« AnteriorContinua »
5$ Fair Field.
until it attains the height Pine retrospective views: from
of 726 feet, at the pass of the summit, Skiddaw is visible. 1 The tradition is, that Dun
* They now have reach'd that
6) mail, King of Cumberland, was
pile of stones, defeated here by Edmund the
Heap'd over brave King Dun
mail's bones, Saxon king, in 945. A cairn,
Enter Cumberland. He who once held supreme still in part remaining, was
command, raind as a memorial of the vie.
Last king of rocky Cumberland; tory. The conqueror put out
His bodes, and those of all bis the eyes of his adversary's two Steel Fell on the left.
power, sons, and gave the territory to!
Siain here in a disastrous Malcolm, king of Scotland, to Seat Sandal on the right.
hour." preserve the peace of the north
Word erorth ern part of the kingdom. 1
Thirlemere 18 in vies. | The road is too near the foot 81 Horse's Head, Wytheburn. 79 The ascent of Helvellyn Crema of Helvellyn to allow any notion
this inn is shorter, but steeper, to be formed of that mountain's The village, calied locally
than from any other place. immense height. " the city," is half a mile Opposite
the inn, is the chapel distant on the left.
which Wordsworth describes Armhoth House, Late W. Jack
"Wytheburn's modest boure
of prayer, son, Esq., on the west shore.
As lowly as the lowliest dwell
ing." Hall way down the lake on THIRLEMERE LAKE,
Eagle Crag is seen hanging the right, are some houses called Fisher's Place, near which called also Wytheburn Wa
over the upper end of the lake, are some pretty cascades formed ter and Leathes Water,
a sheet of water, environed by
frowning precipices, two and a by a stream flowing off Hel. washing the base of Hel- half miles long, 500 feet above vellyn. vellyn.
the level of the sea, and about,
100 feet in depth. There is a Pedestrians frequently cross
small island near the shore at its Armboth Fell to the village of
foot. It is so Darrow as to allow Watendlath, proceeding thence
a wooden bridge to be throwa to Keswick. Splendid views of
across its middle. To obtain Derwentwater are obtained in
some picturesque riems, the İthe descent. Near the foot of
lake should be crossed by this Thirlemere, one extremity or
bridge, and the road on the the vale of St. John is passed.
west shore taken, which joina The views along it, with Sad
the turnpike road, a little beJleback beyond, are very fine. 6 Road on the right through 10 yond the twelfth mile-stone. The celebrated “ Castle Rock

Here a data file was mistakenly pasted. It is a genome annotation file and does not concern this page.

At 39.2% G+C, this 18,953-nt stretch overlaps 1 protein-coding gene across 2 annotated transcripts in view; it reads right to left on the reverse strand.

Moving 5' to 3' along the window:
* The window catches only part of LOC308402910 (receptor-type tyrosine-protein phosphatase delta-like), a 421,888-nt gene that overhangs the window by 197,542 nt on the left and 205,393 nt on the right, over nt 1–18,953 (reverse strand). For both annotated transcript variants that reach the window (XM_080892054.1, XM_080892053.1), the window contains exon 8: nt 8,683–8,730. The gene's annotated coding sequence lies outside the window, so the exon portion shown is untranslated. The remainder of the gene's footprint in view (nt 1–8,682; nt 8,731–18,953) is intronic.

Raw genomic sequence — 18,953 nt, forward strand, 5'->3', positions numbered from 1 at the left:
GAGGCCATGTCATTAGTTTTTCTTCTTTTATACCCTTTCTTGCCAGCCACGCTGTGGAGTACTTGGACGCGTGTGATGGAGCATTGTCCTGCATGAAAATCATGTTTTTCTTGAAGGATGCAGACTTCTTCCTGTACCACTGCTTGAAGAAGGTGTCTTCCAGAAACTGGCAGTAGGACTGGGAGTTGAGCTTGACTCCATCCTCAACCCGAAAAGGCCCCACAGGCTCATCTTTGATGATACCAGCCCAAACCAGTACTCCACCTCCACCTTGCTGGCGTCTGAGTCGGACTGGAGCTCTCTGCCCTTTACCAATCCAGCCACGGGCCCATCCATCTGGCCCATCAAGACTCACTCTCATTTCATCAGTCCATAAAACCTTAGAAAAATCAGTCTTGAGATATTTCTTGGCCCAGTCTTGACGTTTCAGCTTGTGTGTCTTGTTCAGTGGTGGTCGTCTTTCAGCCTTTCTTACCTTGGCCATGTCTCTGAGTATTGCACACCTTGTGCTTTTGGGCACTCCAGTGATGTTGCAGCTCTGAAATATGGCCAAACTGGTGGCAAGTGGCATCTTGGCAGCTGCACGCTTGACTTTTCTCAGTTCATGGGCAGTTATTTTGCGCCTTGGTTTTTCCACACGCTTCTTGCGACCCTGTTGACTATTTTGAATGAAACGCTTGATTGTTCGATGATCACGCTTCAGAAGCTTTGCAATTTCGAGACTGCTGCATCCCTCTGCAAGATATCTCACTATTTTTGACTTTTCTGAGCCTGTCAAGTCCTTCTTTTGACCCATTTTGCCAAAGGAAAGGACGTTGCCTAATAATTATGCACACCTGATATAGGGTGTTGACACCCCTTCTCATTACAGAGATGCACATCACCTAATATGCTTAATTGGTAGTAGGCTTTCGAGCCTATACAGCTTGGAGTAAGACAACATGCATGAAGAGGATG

St. John's Vale.
Haven Crag is a fine object Dear stands at the entrance on the
the foot. This lake is the pro right “ From a field on the
perty of T. 8. Leathes, Eq eastern side of the road, and a
whose residence, Dalehesd little short of the tenth mile- 49 cr. Smeathwaite 11+ House, is in the neighbour stone, the view of the vale of St.
hood. John presents a most singularly
Bridge over St. John's Interesting, assemblage of the
Beck, which issues from
Thirlemere. wild and the lovely." --Green.
Shoulthwaite Moss, bacted
by a rocky bill called Bend. ! Naddle Fell. Hence may be seen the three
A farro-house on the bene
Causey Poot. mountains, Skiddaw, Saddle!
shaded by wood, is samed back, and Helvellyn.
Causey Foot From this place, there is the
Summit of Castlerigg. 141 When the pedestrian reaches view of the vale of the Derwent Road on right to vruld's, 1
* piece of open ground in the and its two lakes, which Gray
deosent, he is advised to enter regretted so much to leave. Skiddew is immediately before
one of the fields on the left, ta KESWICK.
obtain a view of the wbole er panse of Derwentwater.
WHITEHAVEN, 38 Miles •,. The whole of this route is seldom travelled continuously, but as most of it will be traversed in deincbed portions, it has been thought better to place the total distance under one descriptiva, from wnich the Tourist may select the sections he requires. In consequence of there being no inn at which post hories are kept between Ambleside and Calder Bridge, carriages cannot pursue this route.
OX RIUNT FROM ALLESTDA.
OX LEYT FROM AMRIKSID.. AMBLESIDE.
cr. Rotbay Bridge. Croft Ludge, James Holmer 37 Clappersga vill. 1 A road on the lent, leading to
Hawkshead, crosses the Bra
thay and enters Lancashire. Laaghrigg Yell. Two miles and a half from On thebanksofthe Brathay,
Sweeter stream scenery, with
richer fore and loftier back Arnbleside, a road turns into
Brathay Chapel. Great Langdale.
grounds, is no where to be seen
within the four seas.-WILSON. There is a waterfall a shart 35 mcr. Skel with Bridge. 3 distance above the bridge 20
Enter Lancashire. fiet in height. The views of
Road deviates between the Languale Pikes are extremely Having crossed the bridge, two bridges, passing on the itne.
the road on the right lead- east of Oxen Fell through Yew Frorn the termice attained
ing up a steep hill must be dale to Coniston. soon after passing Skelwith Br.
taken. there is a superb view of Elterwater, and of Great and Little
A little above the bridge in Langdale, separated by Ling
a deep dell near the road is ODE.
a fine waterfall called Colwith Roged into Great Langdale' 334 cr. Colwith Bridge. 4 sreen 70 feet in height. One skirting the head of Elterwater
Tarn is perceived.
lam, a stupendous mountain,
rises on the south of the tarn. A road bends to the right;! 31
Mountain road through 191and, after passing Blea Tarn,
berthwaite to Coniston,5 miles. enters the head of Great lang
The toilsome ascent of Wrydale. Along this road the Pikes
nose is commenced at this wear their boldest features.
place. The retrospective views 4
The road winds steeply to
are Ane. Wansfell Pike is seen
in the distance. the suinmit of
The Carts, and Coniston Yella, At the spot where the Coun. 294 WRYNOSE, 81 tiesof Cumberland, Westmor